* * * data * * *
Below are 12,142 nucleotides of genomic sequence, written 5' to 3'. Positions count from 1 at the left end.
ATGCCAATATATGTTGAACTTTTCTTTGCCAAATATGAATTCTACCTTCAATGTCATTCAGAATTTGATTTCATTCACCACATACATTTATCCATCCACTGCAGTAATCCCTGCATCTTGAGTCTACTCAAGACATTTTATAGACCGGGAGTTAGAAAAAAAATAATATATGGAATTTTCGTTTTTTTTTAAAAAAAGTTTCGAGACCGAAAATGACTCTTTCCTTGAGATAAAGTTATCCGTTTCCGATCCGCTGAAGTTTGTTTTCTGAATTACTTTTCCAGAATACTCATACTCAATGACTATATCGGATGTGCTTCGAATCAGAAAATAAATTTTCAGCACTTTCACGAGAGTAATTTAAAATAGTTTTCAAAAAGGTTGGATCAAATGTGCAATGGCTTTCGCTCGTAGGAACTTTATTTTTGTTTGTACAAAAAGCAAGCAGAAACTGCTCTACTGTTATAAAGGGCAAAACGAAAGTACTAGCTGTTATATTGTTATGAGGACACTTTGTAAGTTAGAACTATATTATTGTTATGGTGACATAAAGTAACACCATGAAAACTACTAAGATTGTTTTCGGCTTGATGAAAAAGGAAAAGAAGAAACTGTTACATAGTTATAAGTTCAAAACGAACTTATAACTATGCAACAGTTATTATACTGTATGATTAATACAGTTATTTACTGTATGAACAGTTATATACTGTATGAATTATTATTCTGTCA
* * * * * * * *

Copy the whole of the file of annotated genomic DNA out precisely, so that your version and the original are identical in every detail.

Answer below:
Below are 12,142 nucleotides of genomic sequence, written 5' to 3'. Positions count from 1 at the left end.
ATGCCAATATATGTTGAACTTTTCTTTGCCAAATATGAATTCTACCTTCAATGTCATTCAGAATTTGATTTCATTCACCACATACATTTATCCATCCACTGCAGTAATCCCTGCATCTTGAGTCTACTCAAGACATTTTATAGACCGGGAGTTAGAAAAAAAATAATATATGGAATTTTCGTTTTTTTTTAAAAAAAGTTTCGAGACCGAAAATGACTCTTTCCTTGAGATAAAGTTATCCGTTTCCGATCCGCTGAAGTTTGTTTTCTGAATTACTTTTCCAGAATACTCATACTCAATGACTATATCGGATGTGCTTCGAATCAGAAAATAAATTTTCAGCACTTTCACGAGAGTAATTTAAAATAGTTTTCAAAAAGGTTGGATCAAATGTGCAATGGCTTTCGCTCGTAGGAACTTTATTTTTGTTTGTACAAAAAGCAAGCAGAAACTGCTCTACTGTTATAAAGGGCAAAACGAAAGTACTAGCTGTTATATTGTTATGAGGACACTTTGTAAGTTAGAACTATATTATTGTTATGGTGACATAAAGTAACACCATGAAAACTACTAAGATTGTTTTCGGCTTGATGAAAAAGGAAAAGAAGAAACTGTTACATAGTTATAAGTTCAAAACGAACTTATAACTATGCAACAGTTATTATACTGTATGATTAATACAGTTATTTACTGTATGAACAGTTATATACTGTATGAATTATTATTCTGTCA